Research has shown that eating foods in a more whole state (vs highly refined, overly processed foods) require that the body burn "hottier" to digest and use the food. This then brings about more calories burned and more weight loss. This is called thermogenesis.
So while calories are king with weight loss; the quality of those calories can bring about an even greater weight loss. Takes more calories to digest and apple, than apple juice.(for example)
Hope this helps
Becky your SP Registered Dietitian
Fitness Minutes: (86,286)
11/14/13 8:03 P
I don't think it would have much of an effect on "fat"-loss but eating high sugar/high sodium foods would definitely cause a lot of bloating/fluid retention.
I know any time I've had a sugar binge my weight sky-rockets the following day. I've gained as much as 6 lbs in 24 hours even though I didn't go over my TDEE by even enough cals to equal 1 lb+. It takes up to a good week of clean eating to lose depending on how much sugar was eaten. Fluid weight can definitely fudge the numbers.
There's a few studies out there that conclude "not all calories are created equal" and more that conclude "all calories are created equal". I think the current accepted theory is that they are created equal. Adequate protein plays a role however in metabolic rate and how much of weight loss comes from muscle vs. fat.
As others have noted; the main reason it is hard to lose weight while choosing certain foods over others is due to satiety. Eating 1500 cals of jelly beans is not going to fill a person up and the havoc that sugar plays on insulin levels will leave them starving and prone to overeating. If I eat a highly refined, sugary breakfast cereal with a banana (pure carb overload!) I am starving again in 30 mins tops and I will and have gone for an extra 3-4 servings before filling full.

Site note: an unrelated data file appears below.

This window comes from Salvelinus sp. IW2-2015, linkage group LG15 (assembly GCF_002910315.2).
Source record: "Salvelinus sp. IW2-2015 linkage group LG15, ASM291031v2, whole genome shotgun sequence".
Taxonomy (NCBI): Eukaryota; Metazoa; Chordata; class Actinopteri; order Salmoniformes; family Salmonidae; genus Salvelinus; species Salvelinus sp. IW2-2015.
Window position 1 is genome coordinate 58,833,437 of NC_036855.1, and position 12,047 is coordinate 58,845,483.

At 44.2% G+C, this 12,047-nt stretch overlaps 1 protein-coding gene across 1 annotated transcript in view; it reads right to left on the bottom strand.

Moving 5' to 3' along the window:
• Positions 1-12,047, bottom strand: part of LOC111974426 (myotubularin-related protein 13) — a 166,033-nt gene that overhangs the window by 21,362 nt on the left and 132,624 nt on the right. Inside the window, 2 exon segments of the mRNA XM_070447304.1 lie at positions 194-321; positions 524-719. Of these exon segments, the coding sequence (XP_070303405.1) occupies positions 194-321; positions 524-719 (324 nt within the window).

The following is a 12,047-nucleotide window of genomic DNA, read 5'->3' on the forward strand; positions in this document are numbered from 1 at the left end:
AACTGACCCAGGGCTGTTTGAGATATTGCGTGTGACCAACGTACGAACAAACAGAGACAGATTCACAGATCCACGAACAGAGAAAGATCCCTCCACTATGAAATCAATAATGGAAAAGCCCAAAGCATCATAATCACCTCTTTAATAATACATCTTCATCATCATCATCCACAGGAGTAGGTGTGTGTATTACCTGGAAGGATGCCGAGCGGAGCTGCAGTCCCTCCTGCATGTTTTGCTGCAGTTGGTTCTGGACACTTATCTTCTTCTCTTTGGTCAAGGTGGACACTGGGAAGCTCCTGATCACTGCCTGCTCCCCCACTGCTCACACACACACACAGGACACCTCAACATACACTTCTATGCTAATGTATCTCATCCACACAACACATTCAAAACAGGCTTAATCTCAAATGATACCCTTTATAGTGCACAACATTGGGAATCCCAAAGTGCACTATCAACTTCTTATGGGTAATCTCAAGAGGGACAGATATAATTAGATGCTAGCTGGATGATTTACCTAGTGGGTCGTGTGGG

11/14/13 7:08 P
I believe the quality of the food makes a BIG difference & it has to be accompanied by some exercise. Once I started to eat healthy with reasonable portions of fruit, meat and veggies, I no longer was compelled to nap at 2 pm every day. Now I sleep at night without pills for 8 hours and wake up with a clear head. My blood pressure is better on the days I exercise. I am losing about 1 pound weekly and use the treadmill or outdoors to walk 3-5 x week & I lift weights moderately given my back issues ( improving with walking). I am switching to high fat, low carb to further improve my health and my energy has improved even more this week. Carbs and sugars just don't help me. You have to do what works for you individually. The scales and tape measure will reflect your efforts too.